In April 2014, the Wildlife Center began admitting this year’s bear cubs from locations throughout Virginia. These bears were born in January or February of 2014. Some cubs were suspected to be orphaned; several of these cubs were found and kept by people, until the Department of Game and Inland Fisheries confiscated the young bears.

Latest Update: July 17, 2014

The five cubs and two yearlings have been doing well during the past month in the Center’s Bear Complex. The two families have blended into one large bear family and the cubs can regularly be seen (via Critter Cam) interacting with one another as well as both surrogate yearlings.

In April 2014, the Wildlife Center began admitting this year’s bear cubs from locations throughout Virginia. These bears were born in January or February of 2014. Some cubs were suspected to be orphaned; several of these cubs were found and kept by people, until the Department of Game and Inland Fisheries confiscated the young bears.

Latest Update: June 17, 2014

Black Bear family #2 [yearling 14-0184, cub #14-0224, and cub #14-0394] were moved to yard #1 of the Black Bear Complex on Monday, June 16. Dr. Kristin darted the yearling bear to anesthetize her for a safe move. The cubs were able to be caught and placed into crates for the transport to the yard.  Each cub weighed about 4.0 kg. 

In April 2014, the Wildlife Center began admitting this year’s bear cubs from locations throughout Virginia. These bears were born in January or February of 2014. Some cubs were suspected to be orphaned; several of these cubs were found and kept by people, until the Department of Game and Inland Fisheries confiscated the young bears.

Latest Update: June 12, 2014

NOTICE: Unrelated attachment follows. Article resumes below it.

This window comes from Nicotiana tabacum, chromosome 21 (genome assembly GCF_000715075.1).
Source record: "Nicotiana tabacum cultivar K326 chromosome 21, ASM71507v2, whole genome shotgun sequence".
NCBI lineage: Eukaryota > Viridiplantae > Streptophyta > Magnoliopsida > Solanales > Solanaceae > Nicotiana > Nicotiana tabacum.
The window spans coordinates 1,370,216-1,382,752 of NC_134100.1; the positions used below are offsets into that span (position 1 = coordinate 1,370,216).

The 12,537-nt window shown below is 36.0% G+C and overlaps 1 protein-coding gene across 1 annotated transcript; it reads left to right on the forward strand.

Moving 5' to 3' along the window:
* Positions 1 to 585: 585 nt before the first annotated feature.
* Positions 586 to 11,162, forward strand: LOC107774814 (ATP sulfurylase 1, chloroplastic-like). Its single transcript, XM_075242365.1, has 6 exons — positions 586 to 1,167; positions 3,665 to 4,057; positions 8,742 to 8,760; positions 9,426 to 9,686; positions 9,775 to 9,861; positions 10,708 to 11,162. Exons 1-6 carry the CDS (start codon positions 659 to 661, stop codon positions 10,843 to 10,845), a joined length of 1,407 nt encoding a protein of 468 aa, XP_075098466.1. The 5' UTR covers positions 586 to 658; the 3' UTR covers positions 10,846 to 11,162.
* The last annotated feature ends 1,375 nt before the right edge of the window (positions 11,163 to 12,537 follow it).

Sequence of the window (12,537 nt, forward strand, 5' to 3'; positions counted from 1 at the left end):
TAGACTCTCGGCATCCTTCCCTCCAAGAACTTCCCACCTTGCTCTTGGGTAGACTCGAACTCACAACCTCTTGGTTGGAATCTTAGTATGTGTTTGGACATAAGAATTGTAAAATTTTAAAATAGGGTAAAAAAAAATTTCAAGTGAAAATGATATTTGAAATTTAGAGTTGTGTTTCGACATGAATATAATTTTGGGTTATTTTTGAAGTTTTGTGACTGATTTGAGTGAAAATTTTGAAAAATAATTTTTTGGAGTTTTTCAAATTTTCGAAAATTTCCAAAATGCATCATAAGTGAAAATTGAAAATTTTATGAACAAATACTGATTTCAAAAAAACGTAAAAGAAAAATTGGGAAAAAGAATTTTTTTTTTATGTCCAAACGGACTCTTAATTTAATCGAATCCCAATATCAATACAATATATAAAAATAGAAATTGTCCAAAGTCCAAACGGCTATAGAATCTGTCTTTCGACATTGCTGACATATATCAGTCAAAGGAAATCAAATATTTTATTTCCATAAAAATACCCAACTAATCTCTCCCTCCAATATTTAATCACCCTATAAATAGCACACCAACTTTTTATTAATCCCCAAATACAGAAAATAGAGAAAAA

Black Bear Family #1 – the yearling and three cubs – have been doing well in the Center’s Black Bear Complex. While the bears can be hard to spot sometimes due to all the trees and leaves, many Critter Cam viewers have enjoyed glimpses of the four bears climbing, lounging, or even swimming! On June 9, all four bears were spotted together, swimming in the large tub in the bear yard. The family group seems to be sticking close to one another.

In April 2014, the Wildlife Center began admitting this year’s bear cubs from locations throughout Virginia. These bears were born in January or February of 2014. Some cubs were suspected to be orphaned; several of these cubs were found and kept by people, until the Department of Game and Inland Fisheries confiscated the young bears.

Latest Update: June 3, 2014

Bear Family #1 was successfully moved to the Black Bear Complex [yard #1] on the afternoon of June 3. Dr. Rich darted and anesthetized yearling #14-0126 and cub #14-0350; cubs #14-0252 and 0253 were able to be captured by hand and put directly into crates. All bears were weighed prior to the move:

Yearling #14-0126: 33 kg
Cub #14-0252: 11 kg
Cub #14-0253: 13.6 kg
Cub #14-0350: 17 kg

In April 2014, the Wildlife Center began admitting this year’s bear cubs from locations throughout Virginia. These bears were born in January or February of 2014. Some cubs were suspected to be orphaned; several of these cubs were found and kept by people, until the Department of Game and Inland Fisheries confiscated the young bears.

Latest Update: June 3, 2014

Black Bear family #1 – consisting of yearling #14-0126 and three cubs – will be moved to the Center’s Black Bear Complex on Tuesday, June 3. Dr. Rich will be leading the “immobilization and moving” team; the yearling and the largest cub [#14-0350] will need to be darted and anesthetized. Dr. Rich will assess how large and feisty the two smaller cubs are to determine the best and safest way to move them. Once moved, the bears will recover and re-group in the transition pen #1, before the staff open the door into the adjoining yard.

In April 2014, the Wildlife Center began admitting this year’s bear cubs from locations throughout Virginia. These bears were born in January or February of 2014. Some cubs were suspected to be orphaned; several of these cubs were found and kept by people, until the Department of Game and Inland Fisheries confiscated the young bears.

Latest Update: May 30, 2014